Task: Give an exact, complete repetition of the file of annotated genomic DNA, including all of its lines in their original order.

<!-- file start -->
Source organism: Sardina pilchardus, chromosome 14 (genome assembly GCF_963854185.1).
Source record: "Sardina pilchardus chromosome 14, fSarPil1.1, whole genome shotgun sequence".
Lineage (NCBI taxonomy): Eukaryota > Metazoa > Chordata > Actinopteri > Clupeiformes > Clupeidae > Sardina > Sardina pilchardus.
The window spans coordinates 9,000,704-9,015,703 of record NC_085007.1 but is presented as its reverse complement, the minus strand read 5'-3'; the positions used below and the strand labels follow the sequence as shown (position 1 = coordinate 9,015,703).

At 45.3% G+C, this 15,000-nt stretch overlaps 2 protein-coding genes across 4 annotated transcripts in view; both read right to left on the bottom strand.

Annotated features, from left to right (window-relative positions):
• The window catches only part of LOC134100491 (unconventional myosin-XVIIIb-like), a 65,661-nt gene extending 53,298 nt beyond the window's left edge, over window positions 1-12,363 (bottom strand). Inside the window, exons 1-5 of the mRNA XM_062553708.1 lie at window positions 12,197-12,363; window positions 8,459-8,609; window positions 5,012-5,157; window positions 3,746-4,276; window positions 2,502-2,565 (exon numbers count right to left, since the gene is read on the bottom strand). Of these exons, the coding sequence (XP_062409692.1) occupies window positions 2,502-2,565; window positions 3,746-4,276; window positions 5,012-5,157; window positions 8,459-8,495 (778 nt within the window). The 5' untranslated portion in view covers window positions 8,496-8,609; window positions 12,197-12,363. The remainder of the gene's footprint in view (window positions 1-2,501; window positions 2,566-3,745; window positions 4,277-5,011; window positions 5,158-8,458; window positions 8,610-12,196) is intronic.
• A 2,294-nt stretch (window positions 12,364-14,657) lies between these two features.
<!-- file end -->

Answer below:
Source organism: Sardina pilchardus, chromosome 14 (genome assembly GCF_963854185.1).
Source record: "Sardina pilchardus chromosome 14, fSarPil1.1, whole genome shotgun sequence".
Lineage (NCBI taxonomy): Eukaryota > Metazoa > Chordata > Actinopteri > Clupeiformes > Clupeidae > Sardina > Sardina pilchardus.
The window spans coordinates 9,000,704-9,015,703 of record NC_085007.1 but is presented as its reverse complement, the minus strand read 5'-3'; the positions used below and the strand labels follow the sequence as shown (position 1 = coordinate 9,015,703).

At 45.3% G+C, this 15,000-nt stretch overlaps 2 protein-coding genes across 4 annotated transcripts in view; both read right to left on the bottom strand.

Annotated features, from left to right (window-relative positions):
• The window catches only part of LOC134100491 (unconventional myosin-XVIIIb-like), a 65,661-nt gene extending 53,298 nt beyond the window's left edge, over window positions 1-12,363 (bottom strand). Inside the window, exons 1-5 of the mRNA XM_062553708.1 lie at window positions 12,197-12,363; window positions 8,459-8,609; window positions 5,012-5,157; window positions 3,746-4,276; window positions 2,502-2,565 (exon numbers count right to left, since the gene is read on the bottom strand). Of these exons, the coding sequence (XP_062409692.1) occupies window positions 2,502-2,565; window positions 3,746-4,276; window positions 5,012-5,157; window positions 8,459-8,495 (778 nt within the window). The 5' untranslated portion in view covers window positions 8,496-8,609; window positions 12,197-12,363. The remainder of the gene's footprint in view (window positions 1-2,501; window positions 2,566-3,745; window positions 4,277-5,011; window positions 5,158-8,458; window positions 8,610-12,196) is intronic.
• A 2,294-nt stretch (window positions 12,364-14,657) lies between these two features.